Butterflies weren't the only things flying at the fair that day. American flags were flying since it was Patriot's Day - the 17th anniversary of 9-11. It was also Kansas Master Farmer - Master Farm Homemaker Day at the Kansas State Fair.

During our noon meeting, three of our Kansas Master Farmers were honored by the Quilts of Valor program, whose mission is to cover service members and veterans touched by war with comforting and healing quilts.
Robert Edwards, Olsburg, served in the U.S. Army from 1953-55 during the Korean Conflict. His quilt was made by Master Homemaker Barbara Rezac.
Henry Ericson, Fort Scott, gave his service to the U.S. Army from 1953-55, also during the Korean Conflict. His quilt was made by his wife, Doris.
Richard Reinhardt, Erie, was an instructor pilot, training other pilots who also served the U.S. Armed Forces. His quilt was made by Master Homemaker Jeri Albright. He's pictured here with his wife, Linda, and family members.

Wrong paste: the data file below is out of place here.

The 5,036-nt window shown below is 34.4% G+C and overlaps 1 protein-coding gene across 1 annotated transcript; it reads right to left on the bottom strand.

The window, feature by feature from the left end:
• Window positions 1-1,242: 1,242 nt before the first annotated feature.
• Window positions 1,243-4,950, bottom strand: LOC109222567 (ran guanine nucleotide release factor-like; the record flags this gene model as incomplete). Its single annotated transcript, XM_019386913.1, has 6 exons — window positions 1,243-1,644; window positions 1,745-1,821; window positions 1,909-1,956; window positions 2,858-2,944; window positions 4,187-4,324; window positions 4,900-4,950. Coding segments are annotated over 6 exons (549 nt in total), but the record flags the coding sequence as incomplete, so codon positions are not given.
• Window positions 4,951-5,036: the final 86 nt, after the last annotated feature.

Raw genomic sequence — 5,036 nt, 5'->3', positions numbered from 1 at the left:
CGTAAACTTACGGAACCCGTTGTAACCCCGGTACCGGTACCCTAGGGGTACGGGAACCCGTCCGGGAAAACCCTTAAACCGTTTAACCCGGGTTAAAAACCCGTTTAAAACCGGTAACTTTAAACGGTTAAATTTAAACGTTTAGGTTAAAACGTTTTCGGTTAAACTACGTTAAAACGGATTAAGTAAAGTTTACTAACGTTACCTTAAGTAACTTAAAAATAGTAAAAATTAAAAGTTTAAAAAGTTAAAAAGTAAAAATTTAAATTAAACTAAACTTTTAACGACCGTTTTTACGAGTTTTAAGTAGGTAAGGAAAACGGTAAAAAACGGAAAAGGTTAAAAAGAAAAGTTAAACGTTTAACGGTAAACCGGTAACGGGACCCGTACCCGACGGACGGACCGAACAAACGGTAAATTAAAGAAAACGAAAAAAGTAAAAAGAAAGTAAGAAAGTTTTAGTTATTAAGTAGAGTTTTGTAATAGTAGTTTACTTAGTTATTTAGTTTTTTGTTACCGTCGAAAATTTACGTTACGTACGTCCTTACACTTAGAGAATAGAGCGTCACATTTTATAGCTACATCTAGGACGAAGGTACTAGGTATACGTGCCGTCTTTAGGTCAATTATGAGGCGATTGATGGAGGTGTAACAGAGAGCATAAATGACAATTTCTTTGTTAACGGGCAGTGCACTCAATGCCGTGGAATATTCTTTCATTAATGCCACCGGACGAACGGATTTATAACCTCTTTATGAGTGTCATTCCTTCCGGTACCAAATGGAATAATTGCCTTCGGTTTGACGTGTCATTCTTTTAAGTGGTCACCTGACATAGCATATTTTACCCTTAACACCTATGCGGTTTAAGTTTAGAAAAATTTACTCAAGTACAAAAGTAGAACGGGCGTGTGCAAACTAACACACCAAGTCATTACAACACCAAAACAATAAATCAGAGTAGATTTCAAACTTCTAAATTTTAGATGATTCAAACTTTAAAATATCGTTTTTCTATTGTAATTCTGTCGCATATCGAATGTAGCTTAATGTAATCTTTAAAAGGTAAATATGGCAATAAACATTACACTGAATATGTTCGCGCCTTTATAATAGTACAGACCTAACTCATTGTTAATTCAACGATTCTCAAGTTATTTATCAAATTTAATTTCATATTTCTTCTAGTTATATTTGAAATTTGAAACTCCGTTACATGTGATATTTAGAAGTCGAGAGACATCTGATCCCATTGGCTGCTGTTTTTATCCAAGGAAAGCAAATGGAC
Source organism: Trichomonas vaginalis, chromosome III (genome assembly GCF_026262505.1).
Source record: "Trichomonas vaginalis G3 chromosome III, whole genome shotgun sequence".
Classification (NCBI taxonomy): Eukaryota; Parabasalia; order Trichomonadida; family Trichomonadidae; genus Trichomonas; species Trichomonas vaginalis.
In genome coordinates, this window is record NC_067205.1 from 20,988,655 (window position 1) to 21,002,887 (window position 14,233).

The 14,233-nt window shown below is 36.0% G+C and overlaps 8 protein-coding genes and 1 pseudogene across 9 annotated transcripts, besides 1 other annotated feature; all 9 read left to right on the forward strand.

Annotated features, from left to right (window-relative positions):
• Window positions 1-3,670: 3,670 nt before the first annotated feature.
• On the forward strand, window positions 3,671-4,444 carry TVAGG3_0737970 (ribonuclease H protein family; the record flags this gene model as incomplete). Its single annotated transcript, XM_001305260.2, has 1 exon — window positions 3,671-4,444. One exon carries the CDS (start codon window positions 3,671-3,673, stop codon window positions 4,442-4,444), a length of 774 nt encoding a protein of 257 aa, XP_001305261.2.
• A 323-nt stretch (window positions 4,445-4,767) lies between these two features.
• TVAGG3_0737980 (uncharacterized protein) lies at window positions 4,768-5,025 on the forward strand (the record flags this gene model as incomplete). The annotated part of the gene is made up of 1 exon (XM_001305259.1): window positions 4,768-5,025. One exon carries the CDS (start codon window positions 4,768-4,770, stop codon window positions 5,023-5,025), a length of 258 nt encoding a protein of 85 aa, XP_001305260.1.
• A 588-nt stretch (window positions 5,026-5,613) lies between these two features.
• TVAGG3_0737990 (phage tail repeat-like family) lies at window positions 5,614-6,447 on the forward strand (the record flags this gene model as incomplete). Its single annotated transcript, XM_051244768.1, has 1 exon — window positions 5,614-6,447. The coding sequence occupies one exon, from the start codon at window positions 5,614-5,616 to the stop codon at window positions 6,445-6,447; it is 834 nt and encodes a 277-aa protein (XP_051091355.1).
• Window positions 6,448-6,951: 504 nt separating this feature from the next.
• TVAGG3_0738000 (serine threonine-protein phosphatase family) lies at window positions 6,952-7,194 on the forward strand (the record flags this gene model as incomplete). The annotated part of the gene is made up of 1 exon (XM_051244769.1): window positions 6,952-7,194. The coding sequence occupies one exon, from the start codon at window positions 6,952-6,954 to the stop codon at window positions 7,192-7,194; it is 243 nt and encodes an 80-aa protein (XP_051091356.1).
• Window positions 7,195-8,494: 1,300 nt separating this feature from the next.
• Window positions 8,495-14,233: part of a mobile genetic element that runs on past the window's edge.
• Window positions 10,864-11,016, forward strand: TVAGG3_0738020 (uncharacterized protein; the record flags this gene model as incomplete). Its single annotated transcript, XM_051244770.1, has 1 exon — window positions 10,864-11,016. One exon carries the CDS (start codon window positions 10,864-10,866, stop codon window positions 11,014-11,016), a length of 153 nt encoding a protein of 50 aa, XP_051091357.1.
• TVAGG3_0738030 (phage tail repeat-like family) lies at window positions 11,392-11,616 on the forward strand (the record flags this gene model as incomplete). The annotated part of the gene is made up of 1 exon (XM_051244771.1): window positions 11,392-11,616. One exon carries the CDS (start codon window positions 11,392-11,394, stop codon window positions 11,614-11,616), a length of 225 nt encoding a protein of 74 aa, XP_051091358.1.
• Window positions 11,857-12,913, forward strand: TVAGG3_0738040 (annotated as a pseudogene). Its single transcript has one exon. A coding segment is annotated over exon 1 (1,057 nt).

Paula Blasi, Bob Edwards, Barbara Rezac, Anita Davis
Master Farm Homemaker, Anita Davis (far right), has made sure Master Farmer veterans have been recognized for their military service by awarding handmade Quilts of Valor. These were the latest three to be honored in this way.  (Several other Master Farmer families contributed funds for making the quilts.)
Our group was treated to the grandstand show, Roots and Boots, featuring Sammy Kershaw, Collin Raye and Aaron Tippin.  Tippin broke out his red, white and blue guitar for his hit, "Where the Stars and Stripes and the Eagle Fly." It earned him a Patriot's Day standing ovation.
Even though we didn't ride any rides, I couldn't resist taking a photo from the grandstand before we left after the concert.

One other highlight of the day was seeing the 2nd place ribbon on one of my photo entries in the Kansas Wheat contest.  None of my other photos placed in the regular divisions, but I was thrilled to be a ribbon winner!
All in all, a great day at the Kansas State Fair, even if my feet were tired. Back when I was a reporter at The Hutchinson News, I'd spend all day, every day of the 10-day run at the fairgrounds. I was obviously much younger then!